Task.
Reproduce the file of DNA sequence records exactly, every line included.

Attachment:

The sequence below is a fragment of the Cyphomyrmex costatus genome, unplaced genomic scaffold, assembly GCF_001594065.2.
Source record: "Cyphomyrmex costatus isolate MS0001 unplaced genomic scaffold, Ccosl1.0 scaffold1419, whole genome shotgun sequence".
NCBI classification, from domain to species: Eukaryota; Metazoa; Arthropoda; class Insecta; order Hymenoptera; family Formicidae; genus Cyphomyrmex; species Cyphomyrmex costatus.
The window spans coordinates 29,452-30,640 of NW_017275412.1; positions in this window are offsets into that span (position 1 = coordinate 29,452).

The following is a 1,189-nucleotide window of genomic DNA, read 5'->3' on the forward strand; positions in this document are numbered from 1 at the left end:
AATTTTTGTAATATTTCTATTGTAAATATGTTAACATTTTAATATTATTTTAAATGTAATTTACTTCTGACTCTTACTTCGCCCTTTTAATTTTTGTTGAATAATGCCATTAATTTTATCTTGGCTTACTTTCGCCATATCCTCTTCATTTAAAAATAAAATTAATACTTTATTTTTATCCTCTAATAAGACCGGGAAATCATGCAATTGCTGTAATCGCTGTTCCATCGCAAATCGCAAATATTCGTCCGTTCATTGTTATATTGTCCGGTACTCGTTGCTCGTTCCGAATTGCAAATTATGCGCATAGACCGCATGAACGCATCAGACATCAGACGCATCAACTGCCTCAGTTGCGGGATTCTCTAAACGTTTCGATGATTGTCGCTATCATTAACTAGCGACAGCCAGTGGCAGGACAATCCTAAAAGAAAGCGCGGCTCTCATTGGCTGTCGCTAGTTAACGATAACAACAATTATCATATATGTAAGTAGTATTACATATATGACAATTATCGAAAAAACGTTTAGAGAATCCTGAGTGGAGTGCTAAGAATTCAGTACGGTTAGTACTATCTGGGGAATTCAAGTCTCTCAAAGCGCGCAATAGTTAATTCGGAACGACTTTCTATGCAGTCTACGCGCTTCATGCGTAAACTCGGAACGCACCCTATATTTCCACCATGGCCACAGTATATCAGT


The sequence below is a fragment of the Cyphomyrmex costatus genome, unplaced genomic scaffold, assembly GCF_001594065.2.
Source record: "Cyphomyrmex costatus isolate MS0001 unplaced genomic scaffold, Ccosl1.0 scaffold1419, whole genome shotgun sequence".
NCBI classification, from domain to species: Eukaryota; Metazoa; Arthropoda; class Insecta; order Hymenoptera; family Formicidae; genus Cyphomyrmex; species Cyphomyrmex costatus.
The window spans coordinates 29,452-30,640 of NW_017275412.1; positions in this window are offsets into that span (position 1 = coordinate 29,452).

The following is a 1,189-nucleotide window of genomic DNA, read 5'->3' on the forward strand; positions in this document are numbered from 1 at the left end:
AATTTTTGTAATATTTCTATTGTAAATATGTTAACATTTTAATATTATTTTAAATGTAATTTACTTCTGACTCTTACTTCGCCCTTTTAATTTTTGTTGAATAATGCCATTAATTTTATCTTGGCTTACTTTCGCCATATCCTCTTCATTTAAAAATAAAATTAATACTTTATTTTTATCCTCTAATAAGACCGGGAAATCATGCAATTGCTGTAATCGCTGTTCCATCGCAAATCGCAAATATTCGTCCGTTCATTGTTATATTGTCCGGTACTCGTTGCTCGTTCCGAATTGCAAATTATGCGCATAGACCGCATGAACGCATCAGACATCAGACGCATCAACTGCCTCAGTTGCGGGATTCTCTAAACGTTTCGATGATTGTCGCTATCATTAACTAGCGACAGCCAGTGGCAGGACAATCCTAAAAGAAAGCGCGGCTCTCATTGGCTGTCGCTAGTTAACGATAACAACAATTATCATATATGTAAGTAGTATTACATATATGACAATTATCGAAAAAACGTTTAGAGAATCCTGAGTGGAGTGCTAAGAATTCAGTACGGTTAGTACTATCTGGGGAATTCAAGTCTCTCAAAGCGCGCAATAGTTAATTCGGAACGACTTTCTATGCAGTCTACGCGCTTCATGCGTAAACTCGGAACGCACCCTATATTTCCACCATGGCCACAGTATATCAGT